Senate Republicans Seek to Move Past GOP-Only Health Debate

Top Senate Republicans are trying to move on from their partisan drive to replace Obamacare despite urging from President Donald Trump to keep seeking a broad alternative to President Barack Obama’s signature domestic achievement.

Senate Finance Committee Chairman Orrin Hatch said Tuesday he sees little chance of further action on health care any time soon. Work to address the Affordable Care Act’s flaws will need to be bipartisan after last week’s drive for a GOP-only replacement collapsed, he said.

“We’ve got to let it simmer for a while until we get both sides into a position where they see we’ve got to do something here,” said Hatch, a Utah Republican.

Senator John Thune of South Dakota, the No. 3 Republican leader, said, “We’ve had our vote and we are moving on to tax reform.”

Senate Majority Leader Mitch McConnell of Kentucky told reporters Tuesday that while the GOP didn’t have the votes for a health plan last week, he still sees an opportunity later to pass a measure under a fast-track procedure. Republicans are continuing to seek analyses on several proposals from the nonpartisan Congressional Budget Office, he said.

For now, the Senate is working to confirm Federal Bureau of Investigation nominee Christopher Wray and pass bills on veterans’ benefits and the Food and Drug Administration before the August recess.

The White House continues to seek action on a Republican-only health-care measure, giving particular focus to a proposal by Senators Lindsey Graham of South Carolina and Bill Cassidy of Louisiana. Their plan would send federal health-care funds to the states in block grants, while keeping in place Obamacare’s mandates that all Americans have insurance and most employers provide it.

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Trump met with Graham to discuss the idea just hours after GOP Senator John McCain of Arizona cast the decisive vote early Friday in the 49-51 rejection of a bare-bones repeal of Obamacare. Cassidy met at the White House Monday with Health and Human Services Secretary Tom Price and four Republican governors, including Arizona’s Doug Ducey and Wisconsin’s Scott Walker.

“We need governors on the front end, not on the receiving end,” Cassidy told reporters hours after his meeting.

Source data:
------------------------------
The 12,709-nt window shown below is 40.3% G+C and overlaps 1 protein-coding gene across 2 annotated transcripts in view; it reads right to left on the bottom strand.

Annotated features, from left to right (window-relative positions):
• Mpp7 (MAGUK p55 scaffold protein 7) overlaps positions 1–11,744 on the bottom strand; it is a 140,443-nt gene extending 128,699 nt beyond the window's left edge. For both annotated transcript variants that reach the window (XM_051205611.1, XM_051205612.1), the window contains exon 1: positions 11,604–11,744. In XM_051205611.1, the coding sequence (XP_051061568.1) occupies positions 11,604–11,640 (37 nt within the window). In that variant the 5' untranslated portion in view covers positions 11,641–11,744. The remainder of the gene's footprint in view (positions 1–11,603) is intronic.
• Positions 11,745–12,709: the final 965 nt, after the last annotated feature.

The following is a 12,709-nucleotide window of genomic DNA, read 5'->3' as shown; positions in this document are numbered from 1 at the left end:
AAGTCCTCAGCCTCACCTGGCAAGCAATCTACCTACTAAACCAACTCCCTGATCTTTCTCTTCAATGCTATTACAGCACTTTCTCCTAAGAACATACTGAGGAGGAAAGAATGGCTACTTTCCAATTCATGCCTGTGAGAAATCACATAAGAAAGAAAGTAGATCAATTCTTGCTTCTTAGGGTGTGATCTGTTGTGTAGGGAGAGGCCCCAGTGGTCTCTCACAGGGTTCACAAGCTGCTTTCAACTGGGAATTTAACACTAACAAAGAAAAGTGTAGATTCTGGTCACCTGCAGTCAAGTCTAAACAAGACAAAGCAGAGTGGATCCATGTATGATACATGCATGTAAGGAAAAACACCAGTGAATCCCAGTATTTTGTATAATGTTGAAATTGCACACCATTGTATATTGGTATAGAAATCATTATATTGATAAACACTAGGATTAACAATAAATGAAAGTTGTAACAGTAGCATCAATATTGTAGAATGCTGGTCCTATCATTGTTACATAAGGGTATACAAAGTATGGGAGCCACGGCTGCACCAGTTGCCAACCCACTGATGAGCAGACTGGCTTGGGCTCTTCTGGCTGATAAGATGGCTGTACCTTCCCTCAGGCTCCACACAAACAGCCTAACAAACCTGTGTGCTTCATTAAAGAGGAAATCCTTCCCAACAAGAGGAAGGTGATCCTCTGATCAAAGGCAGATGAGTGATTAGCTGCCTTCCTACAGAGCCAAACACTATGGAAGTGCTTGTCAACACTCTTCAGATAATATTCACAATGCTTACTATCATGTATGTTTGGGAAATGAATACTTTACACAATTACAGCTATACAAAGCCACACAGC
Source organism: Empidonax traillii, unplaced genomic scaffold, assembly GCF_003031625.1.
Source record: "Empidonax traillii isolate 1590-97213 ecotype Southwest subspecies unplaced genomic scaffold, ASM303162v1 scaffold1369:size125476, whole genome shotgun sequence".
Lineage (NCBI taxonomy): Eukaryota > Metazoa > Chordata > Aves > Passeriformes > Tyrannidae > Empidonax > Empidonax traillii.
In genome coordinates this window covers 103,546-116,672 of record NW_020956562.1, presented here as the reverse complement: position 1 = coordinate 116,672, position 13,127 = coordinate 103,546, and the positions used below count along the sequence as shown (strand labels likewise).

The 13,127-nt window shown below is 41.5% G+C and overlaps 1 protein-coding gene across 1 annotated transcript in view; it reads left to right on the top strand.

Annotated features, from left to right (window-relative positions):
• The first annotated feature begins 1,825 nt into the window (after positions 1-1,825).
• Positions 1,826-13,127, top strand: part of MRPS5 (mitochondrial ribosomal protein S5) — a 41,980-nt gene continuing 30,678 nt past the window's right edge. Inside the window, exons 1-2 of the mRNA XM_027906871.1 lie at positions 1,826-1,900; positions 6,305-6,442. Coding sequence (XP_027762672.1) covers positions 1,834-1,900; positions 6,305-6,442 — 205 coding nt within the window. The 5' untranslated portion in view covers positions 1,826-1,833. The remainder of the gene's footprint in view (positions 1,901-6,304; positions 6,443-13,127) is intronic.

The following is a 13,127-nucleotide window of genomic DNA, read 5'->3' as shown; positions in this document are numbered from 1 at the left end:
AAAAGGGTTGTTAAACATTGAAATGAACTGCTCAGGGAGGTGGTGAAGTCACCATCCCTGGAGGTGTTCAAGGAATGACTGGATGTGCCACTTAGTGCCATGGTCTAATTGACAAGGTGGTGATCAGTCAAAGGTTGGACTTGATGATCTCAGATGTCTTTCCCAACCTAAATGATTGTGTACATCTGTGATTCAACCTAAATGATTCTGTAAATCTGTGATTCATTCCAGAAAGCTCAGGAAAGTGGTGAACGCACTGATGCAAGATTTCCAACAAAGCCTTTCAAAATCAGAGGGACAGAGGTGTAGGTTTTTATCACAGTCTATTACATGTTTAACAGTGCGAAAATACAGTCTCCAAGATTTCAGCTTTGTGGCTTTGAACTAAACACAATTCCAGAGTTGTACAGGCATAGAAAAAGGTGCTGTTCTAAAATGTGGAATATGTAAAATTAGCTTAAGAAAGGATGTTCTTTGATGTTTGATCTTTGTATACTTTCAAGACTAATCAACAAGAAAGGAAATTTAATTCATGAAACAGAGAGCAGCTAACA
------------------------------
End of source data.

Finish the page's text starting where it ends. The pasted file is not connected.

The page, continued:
Bipartisan talks are expected on stabilizing Obamacare’s insurance markets upfront before Congress considers any longer-term changes.

“I’m going to have more to say about that at the hearing this afternoon,” said Senate Health Chairman Lamar Alexander of Tennessee. The committee’s top Democrat, Patty Murray of Washington, also said she and Alexander plan an announcement on Obamacare talks Tuesday.

Alexander said he wants Trump, in the meantime, to continue making federal cost-sharing subsidies to help low-income Americans buy coverage. The president has repeatedly threatened to halt such payments.

‘Magic Pill’

Senate Minority Whip Richard Durbin of Illinois said Democrats also want to work after the August recess on a short-term measure to stabilize the insurance exchanges and continue cost-sharing subsidies. After that, something longer term would be needed, but he dismissed the idea that the Graham-Cassidy proposal is an easy answer to Obamacare’s challenges.

“I want to slow down this magic-pill theory, that there is just one idea out there that is going to solve it all,” Durbin said. “I don’t believe that. I want everybody to come up with their ideas. I think that’s how you get something constructive. But it isn’t just one thing, it isn’t just say, ‘Let’s send it all back to the states.’”

Second-ranking Senate Republican John Cornyn of Texas told reporters Monday that the GOP probably lacks the votes to bring anything to the floor because McCain is in Arizona undergoing treatment for brain cancer until at least September. McCain provided critical support to allow debate on an Obamacare replacement last week, despite his final “no” vote.

“Everything is harder when you have people who are missing, and certainly that would have an effect,” Cornyn said.

The two other Republicans who voted with Democrats against the health-care plan, Susan Collins of Maine and Lisa Murkowski of Alaska, told reporters that onlookers in airports cheered when they each arrived home after helping defeat the effort. Both are calling for bipartisanship and for committee hearings to debate further proposals.

“It’s just reinforced my desire to make sure that in these next steps we are open, that we are talking with everybody,” Murkowski said. She said she’s in no rush to push forward on the Graham-Cassidy plan or any other proposal.

“Time should not be our enemy,” Murkowski said. “We’ve been treating it that way.”

— With assistance by Terrence Dopp, Erik Wasson, and Steven T. Dennis

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